Captain Abridal: "My ship is closest to the Blackstone Fortresses. All power to the void shields! I will attempt to put an end to this madness. By my faith, may the light of the Emperor spread to the farthest star. By my duty, the galaxy will belong to the righteous! By my actions, the Imperial Navy will be honoured, and remembered upon Holy Terra! For the Emperor of mankind, and for the Battlefleet Gothic!"
  • Homing Projectile: Eldar Starcannons fire bolts of plasma that will turn and track their targets like Covenant plasma torpedoes.
    • One of the Tau's gimmicks is their use of guided missiles rather than conventional torpedoes, which behave in this manner. Unfortunately, because they require a target to fire, they can't be used for blind bombardment like their counterparts, but they are quite useful up close.
  • Greater-Scope Villain: Whilst Abaddon the Despoiler is the main Big Bad, being directly responsible for the game's main conflict, the Deceiver orchestrated the entire war for the sole purpose of destroying the Blackstone Fortresses, which are in fact ancient weapons built by the Eldar gods against the C'tan.
  • Luck-Based Mission: Facing the Space Marines as the Eldar, especially at low levels, is incredibly difficult, as the Astartes two primary talents (heavy armor and boarding actions) are hard counters to yours (starcannons and holofields). To explain, Starcannons run on Death of a Thousand Cuts, being high volume, low damage cannons, which run into a problem when faced with ships that have the heaviest possible armor in the game in all facings. Additionally, holofields do not go down like normal shields, so Eldar ships are technically always unshielded, which means Lightning Strikes can be conducted against them at any time. And, since not only do Eldar have rather low Troop scores to begin with, but Space Marines have the highest Troop scores for their size in the game, your ships will spend most of the battle on fire and desperately hoping their attempts to warp out won't get cancelled by yet another boarding action.
  • More Dakka:
    • The Imperial Navy make very extensive use of large broadsides of Macro Gun Batteries and Turrets. Most aren't extremely long range, and their accuracy further out leaves a lot to be desired. Up close however, their better rate of fire, critical chance, and large amounts of equipment and skill synergy however can shred enemy ships apart.
    • The Ork Pirate "Freebooterz" also get in on this, as is the normal for them. Unlike the Imperial Navy though, they prefer mounting their guns in the prow of their ships to give them something to do before they push the Big Red Button for Ramming Speed.
    • As ranged combat is very much their hat, the Tau ships exhibit this, with most of their weapons facing forward.
  • Plasma Cannon: The aforementioned starcannons, as well as Imperial plasma macro-batteries. The latter differ from conventional batteries in their greater range, lower raw damage, and greater chance of landing a Critical Hit.
  • Player Headquarters: Port Maw, the sector capital and headquarters of Battlefleet Gothic, in the campaign.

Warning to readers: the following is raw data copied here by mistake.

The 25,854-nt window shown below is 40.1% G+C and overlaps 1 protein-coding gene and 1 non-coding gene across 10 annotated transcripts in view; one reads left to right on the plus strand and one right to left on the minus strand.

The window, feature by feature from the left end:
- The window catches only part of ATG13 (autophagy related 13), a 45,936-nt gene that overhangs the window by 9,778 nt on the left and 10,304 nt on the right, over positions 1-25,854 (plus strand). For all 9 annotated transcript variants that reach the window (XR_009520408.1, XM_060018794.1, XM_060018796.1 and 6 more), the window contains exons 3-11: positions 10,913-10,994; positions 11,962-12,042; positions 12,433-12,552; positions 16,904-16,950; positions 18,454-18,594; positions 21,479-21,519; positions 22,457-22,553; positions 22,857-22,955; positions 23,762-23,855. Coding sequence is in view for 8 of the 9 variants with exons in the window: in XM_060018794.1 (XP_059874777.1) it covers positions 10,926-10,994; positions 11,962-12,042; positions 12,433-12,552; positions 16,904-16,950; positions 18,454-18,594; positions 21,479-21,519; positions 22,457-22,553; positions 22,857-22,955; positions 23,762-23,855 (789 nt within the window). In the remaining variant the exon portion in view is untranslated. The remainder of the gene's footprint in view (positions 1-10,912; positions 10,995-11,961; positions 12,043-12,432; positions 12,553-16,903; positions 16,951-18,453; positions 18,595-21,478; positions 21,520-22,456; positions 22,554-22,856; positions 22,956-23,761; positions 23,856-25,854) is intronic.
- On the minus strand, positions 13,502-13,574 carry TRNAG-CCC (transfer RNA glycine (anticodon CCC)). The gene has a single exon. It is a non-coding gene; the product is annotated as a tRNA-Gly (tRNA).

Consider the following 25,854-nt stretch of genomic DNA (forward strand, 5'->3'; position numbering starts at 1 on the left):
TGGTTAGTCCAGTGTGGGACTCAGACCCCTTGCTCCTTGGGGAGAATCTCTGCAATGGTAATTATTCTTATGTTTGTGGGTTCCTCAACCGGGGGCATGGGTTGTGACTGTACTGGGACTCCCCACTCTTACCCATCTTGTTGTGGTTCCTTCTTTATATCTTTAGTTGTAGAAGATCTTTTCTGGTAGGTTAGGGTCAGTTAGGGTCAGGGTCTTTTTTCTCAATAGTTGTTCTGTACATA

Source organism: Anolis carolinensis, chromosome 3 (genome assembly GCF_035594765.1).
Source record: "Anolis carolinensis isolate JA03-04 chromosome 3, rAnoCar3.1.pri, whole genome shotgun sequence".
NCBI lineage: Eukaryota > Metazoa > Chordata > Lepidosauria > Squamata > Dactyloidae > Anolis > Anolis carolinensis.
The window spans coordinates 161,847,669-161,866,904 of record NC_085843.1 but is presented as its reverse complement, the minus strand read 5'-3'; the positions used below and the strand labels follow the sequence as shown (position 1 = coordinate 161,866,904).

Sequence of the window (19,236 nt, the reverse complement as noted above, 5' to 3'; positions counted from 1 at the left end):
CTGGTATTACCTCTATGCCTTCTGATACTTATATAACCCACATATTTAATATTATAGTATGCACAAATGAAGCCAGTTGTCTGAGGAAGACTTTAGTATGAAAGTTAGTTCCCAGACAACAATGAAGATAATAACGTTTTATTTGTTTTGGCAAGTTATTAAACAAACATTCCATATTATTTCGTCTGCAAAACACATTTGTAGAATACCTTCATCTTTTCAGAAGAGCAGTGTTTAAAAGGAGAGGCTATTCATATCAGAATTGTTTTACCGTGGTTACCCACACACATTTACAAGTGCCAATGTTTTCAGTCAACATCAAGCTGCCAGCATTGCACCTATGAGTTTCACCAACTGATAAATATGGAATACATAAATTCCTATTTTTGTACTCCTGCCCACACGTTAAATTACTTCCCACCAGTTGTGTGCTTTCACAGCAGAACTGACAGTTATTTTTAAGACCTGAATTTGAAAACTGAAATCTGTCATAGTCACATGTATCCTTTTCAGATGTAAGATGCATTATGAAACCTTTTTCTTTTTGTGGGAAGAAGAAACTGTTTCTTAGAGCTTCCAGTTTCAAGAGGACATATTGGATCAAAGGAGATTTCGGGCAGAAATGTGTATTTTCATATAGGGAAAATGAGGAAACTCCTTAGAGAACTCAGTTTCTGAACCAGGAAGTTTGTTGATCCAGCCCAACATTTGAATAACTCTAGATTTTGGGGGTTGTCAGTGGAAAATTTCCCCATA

• Ramming Always Works: Most ships have prows attached that can be used to ram enemy ships. This can be an extremely effective tactic if used by a large ship against a ship of a smaller class. Between their thick front armour (and thin rear armour) and high speed in a straight line, Ork ships are practically made for this.
    • Imperial ships are no slouches either, also having thick front armour on all but one ship, and the ships that don't have Nova Cannons have large spikes in the front designed for punching holes in enemy ships. The Imperial Navy even as an upgrade, the Power Ram, specifically designed to make ramming more dangerous (not that it particularly needs to be).
    • Chaos vessels can perform passable ramming manoeuvres in a pinch, but you will have few opportunities to use the ships in that way as they are long range lance sniper specialists. Despite what their high armour stats and blocky appearances would suggest, Space Marine vessels are poorly suited for ramming because of their relatively low HP, unless the unfortunate target ship happens to be several weight classes smaller than the ship performing the ram.
    • Between their flimsy armour and slow speed, Tau vessels are very poorly suited for ramming actions. However even they can expect to come off better than an Eldar ship attempting a ram - all Eldar ships have the "Fragile" trait which greatly reduces ramming damage, and they have the armour and HP of wet tissue.
  • Roboteching:
    • Chaos missile pods - such as those found on their escorts - fire straight upwards, before the projectiles sharply correct their course to seek their current target. They also make a daemonic shriek as they launch.
    • Tau Gravitic Launcher torpedoes will begin pursuing their target after flying a short distance forward. They aren't quite as nimble as you might expect them to be, but they're still much harder to evade than ordinary torpedoes, for obvious reasons.
  • Run or Die: During the prologue, after the player dispatches two chaos escort ships, a vast chaos fleet appears. The only options the player has is to either be suicidal and face the chaos fleet or escape through emergency warp travel.